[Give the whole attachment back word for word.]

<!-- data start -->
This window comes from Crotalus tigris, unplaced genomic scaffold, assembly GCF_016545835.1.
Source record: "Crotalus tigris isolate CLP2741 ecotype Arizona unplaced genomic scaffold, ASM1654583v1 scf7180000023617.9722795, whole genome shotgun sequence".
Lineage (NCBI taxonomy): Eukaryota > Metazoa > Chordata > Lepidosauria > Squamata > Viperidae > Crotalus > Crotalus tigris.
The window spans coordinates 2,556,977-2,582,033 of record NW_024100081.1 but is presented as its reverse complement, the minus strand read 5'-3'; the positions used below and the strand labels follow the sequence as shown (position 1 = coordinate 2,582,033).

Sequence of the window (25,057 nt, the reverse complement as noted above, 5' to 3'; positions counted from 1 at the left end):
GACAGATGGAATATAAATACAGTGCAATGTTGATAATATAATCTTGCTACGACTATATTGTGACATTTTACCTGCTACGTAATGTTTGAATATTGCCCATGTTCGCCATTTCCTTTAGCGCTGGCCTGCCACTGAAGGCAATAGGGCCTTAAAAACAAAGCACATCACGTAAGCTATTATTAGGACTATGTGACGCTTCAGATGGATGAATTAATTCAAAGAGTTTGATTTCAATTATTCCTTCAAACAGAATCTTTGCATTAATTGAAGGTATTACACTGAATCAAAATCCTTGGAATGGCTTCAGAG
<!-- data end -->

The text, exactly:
This window comes from Crotalus tigris, unplaced genomic scaffold, assembly GCF_016545835.1.
Source record: "Crotalus tigris isolate CLP2741 ecotype Arizona unplaced genomic scaffold, ASM1654583v1 scf7180000023617.9722795, whole genome shotgun sequence".
Lineage (NCBI taxonomy): Eukaryota > Metazoa > Chordata > Lepidosauria > Squamata > Viperidae > Crotalus > Crotalus tigris.
The window spans coordinates 2,556,977-2,582,033 of record NW_024100081.1 but is presented as its reverse complement, the minus strand read 5'-3'; the positions used below and the strand labels follow the sequence as shown (position 1 = coordinate 2,582,033).

Sequence of the window (25,057 nt, the reverse complement as noted above, 5' to 3'; positions counted from 1 at the left end):
GACAGATGGAATATAAATACAGTGCAATGTTGATAATATAATCTTGCTACGACTATATTGTGACATTTTACCTGCTACGTAATGTTTGAATATTGCCCATGTTCGCCATTTCCTTTAGCGCTGGCCTGCCACTGAAGGCAATAGGGCCTTAAAAACAAAGCACATCACGTAAGCTATTATTAGGACTATGTGACGCTTCAGATGGATGAATTAATTCAAAGAGTTTGATTTCAATTATTCCTTCAAACAGAATCTTTGCATTAATTGAAGGTATTACACTGAATCAAAATCCTTGGAATGGCTTCAGAG